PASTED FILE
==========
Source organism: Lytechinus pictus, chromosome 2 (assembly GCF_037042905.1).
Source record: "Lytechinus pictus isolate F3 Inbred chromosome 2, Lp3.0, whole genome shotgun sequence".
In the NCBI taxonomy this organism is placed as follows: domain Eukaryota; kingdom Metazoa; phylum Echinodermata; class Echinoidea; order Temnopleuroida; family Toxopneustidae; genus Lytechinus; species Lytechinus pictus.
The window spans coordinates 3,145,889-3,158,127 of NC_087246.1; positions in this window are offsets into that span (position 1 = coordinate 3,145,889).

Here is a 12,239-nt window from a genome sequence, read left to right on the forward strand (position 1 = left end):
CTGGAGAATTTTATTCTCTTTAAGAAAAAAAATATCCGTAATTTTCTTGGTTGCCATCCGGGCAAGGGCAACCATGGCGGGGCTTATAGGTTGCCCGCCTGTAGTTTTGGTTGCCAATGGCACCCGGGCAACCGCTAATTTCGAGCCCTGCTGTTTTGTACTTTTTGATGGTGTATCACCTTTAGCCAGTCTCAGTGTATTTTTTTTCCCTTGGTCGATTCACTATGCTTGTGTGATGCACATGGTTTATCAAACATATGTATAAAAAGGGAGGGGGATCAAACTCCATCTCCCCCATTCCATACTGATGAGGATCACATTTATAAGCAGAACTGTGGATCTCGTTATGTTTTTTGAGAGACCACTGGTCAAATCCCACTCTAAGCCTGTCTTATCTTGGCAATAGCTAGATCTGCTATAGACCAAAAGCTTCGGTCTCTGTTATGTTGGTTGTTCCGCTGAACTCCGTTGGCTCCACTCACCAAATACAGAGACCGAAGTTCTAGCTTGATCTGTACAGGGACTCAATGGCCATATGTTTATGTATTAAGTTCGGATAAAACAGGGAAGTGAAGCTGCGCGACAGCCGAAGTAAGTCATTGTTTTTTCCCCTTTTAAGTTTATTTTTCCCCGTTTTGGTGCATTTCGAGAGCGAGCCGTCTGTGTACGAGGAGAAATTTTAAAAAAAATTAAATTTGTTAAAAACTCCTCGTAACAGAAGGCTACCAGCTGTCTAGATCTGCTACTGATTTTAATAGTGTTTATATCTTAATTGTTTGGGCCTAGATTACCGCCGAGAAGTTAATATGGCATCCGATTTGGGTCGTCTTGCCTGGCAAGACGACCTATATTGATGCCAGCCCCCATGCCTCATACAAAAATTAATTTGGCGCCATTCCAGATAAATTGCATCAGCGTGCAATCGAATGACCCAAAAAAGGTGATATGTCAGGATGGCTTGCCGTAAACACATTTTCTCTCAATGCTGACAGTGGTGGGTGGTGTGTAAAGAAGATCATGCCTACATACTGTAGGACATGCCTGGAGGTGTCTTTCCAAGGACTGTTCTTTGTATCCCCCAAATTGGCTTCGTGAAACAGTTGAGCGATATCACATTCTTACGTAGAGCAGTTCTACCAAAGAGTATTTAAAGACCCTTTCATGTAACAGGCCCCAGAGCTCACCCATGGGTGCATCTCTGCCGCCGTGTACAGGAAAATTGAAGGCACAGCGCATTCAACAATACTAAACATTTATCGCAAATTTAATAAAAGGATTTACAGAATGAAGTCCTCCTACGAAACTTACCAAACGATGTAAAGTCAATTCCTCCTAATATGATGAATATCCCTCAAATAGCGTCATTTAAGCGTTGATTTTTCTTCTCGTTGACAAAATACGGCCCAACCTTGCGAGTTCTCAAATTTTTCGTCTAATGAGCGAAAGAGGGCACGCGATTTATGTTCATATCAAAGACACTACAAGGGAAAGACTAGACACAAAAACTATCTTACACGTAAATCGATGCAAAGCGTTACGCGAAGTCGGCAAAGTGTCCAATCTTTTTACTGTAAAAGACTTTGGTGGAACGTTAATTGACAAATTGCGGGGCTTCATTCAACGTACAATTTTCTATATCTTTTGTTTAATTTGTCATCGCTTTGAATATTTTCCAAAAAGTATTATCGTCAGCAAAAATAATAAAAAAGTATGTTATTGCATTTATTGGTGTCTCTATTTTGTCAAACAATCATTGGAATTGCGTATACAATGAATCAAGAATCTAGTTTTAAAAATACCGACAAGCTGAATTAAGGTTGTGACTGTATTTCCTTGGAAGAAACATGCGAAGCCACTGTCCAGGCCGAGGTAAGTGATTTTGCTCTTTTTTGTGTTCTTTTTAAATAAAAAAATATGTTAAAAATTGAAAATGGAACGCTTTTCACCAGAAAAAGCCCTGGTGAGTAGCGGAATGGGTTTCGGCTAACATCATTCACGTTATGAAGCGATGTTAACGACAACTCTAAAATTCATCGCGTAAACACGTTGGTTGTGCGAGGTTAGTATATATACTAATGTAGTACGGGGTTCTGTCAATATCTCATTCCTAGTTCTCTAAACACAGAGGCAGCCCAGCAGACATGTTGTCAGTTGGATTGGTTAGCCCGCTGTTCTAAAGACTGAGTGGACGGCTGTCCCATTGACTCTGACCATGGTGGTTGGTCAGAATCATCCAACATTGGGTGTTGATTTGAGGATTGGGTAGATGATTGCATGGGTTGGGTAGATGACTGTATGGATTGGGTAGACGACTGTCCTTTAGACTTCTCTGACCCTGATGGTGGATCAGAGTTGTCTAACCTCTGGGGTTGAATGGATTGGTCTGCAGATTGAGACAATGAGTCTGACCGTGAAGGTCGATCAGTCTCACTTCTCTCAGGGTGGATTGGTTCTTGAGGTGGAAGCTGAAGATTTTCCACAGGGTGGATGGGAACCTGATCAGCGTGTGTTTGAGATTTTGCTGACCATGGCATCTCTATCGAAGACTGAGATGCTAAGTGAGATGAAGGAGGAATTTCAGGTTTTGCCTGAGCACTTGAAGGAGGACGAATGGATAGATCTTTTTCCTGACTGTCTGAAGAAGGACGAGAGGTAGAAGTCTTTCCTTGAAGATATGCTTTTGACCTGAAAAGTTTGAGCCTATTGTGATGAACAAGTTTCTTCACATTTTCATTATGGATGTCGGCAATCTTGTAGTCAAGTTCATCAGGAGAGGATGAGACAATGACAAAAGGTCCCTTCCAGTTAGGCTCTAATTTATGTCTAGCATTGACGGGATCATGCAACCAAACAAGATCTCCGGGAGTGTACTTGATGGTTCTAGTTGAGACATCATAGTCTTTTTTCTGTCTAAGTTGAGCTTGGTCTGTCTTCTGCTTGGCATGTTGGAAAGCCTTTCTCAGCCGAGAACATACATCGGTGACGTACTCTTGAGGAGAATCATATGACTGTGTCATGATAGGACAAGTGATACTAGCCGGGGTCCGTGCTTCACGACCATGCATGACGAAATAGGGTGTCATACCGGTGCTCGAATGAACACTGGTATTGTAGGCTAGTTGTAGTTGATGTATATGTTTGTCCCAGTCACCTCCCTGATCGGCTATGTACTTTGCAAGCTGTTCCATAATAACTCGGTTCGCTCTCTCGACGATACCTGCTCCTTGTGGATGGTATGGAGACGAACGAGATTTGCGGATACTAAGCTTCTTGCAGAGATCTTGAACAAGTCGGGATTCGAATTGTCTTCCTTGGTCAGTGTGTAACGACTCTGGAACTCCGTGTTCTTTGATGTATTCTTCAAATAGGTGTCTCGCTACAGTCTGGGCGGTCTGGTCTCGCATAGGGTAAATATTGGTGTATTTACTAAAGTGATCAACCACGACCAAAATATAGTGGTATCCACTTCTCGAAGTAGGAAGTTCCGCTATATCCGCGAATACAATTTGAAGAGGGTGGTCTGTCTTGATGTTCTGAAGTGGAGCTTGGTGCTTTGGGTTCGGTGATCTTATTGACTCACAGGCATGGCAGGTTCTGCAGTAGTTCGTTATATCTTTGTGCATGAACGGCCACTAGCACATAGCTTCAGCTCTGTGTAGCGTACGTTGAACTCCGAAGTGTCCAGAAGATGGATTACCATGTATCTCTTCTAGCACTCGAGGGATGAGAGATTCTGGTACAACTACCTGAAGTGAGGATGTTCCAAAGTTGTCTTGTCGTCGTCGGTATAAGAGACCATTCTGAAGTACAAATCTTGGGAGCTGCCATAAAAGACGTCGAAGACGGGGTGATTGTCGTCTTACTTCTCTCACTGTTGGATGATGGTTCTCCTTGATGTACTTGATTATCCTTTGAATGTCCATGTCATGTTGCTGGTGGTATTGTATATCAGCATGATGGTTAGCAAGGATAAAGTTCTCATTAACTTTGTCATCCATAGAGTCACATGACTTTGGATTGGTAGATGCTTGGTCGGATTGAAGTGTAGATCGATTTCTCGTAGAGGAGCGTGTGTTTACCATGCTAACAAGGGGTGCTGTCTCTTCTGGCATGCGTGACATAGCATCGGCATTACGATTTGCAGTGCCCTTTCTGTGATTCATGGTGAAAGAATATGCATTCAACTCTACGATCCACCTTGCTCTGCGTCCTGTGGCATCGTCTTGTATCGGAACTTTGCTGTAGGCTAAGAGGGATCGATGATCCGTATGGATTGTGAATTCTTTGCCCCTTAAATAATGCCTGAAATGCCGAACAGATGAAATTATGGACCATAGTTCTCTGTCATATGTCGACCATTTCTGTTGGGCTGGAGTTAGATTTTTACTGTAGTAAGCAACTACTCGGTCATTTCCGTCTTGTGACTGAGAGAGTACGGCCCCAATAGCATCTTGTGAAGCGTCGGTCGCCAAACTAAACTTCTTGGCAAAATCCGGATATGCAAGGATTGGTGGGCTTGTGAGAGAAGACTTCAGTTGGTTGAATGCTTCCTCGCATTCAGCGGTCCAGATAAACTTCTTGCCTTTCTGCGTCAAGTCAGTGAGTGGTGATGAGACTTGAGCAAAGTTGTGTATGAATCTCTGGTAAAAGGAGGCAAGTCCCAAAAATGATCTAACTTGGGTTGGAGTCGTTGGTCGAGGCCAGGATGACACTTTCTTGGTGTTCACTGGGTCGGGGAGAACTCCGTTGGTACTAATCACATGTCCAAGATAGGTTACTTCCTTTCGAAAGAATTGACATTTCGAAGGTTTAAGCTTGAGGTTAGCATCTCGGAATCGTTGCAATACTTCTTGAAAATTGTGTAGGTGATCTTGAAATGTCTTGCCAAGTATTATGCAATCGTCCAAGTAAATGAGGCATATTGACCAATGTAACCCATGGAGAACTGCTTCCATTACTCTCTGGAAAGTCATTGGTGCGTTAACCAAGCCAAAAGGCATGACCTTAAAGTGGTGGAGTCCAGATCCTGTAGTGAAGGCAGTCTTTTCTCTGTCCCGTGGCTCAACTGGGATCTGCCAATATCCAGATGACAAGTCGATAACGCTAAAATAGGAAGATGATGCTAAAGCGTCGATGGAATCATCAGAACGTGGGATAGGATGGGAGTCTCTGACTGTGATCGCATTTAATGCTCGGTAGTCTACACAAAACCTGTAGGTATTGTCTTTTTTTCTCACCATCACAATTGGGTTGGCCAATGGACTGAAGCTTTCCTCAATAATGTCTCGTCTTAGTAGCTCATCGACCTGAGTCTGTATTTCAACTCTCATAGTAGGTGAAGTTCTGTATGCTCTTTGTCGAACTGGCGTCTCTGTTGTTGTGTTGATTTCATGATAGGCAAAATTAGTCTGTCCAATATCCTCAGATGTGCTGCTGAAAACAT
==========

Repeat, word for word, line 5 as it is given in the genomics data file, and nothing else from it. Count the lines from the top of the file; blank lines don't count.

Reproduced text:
Here is a 12,239-nt window from a genome sequence, read left to right on the forward strand (position 1 = left end):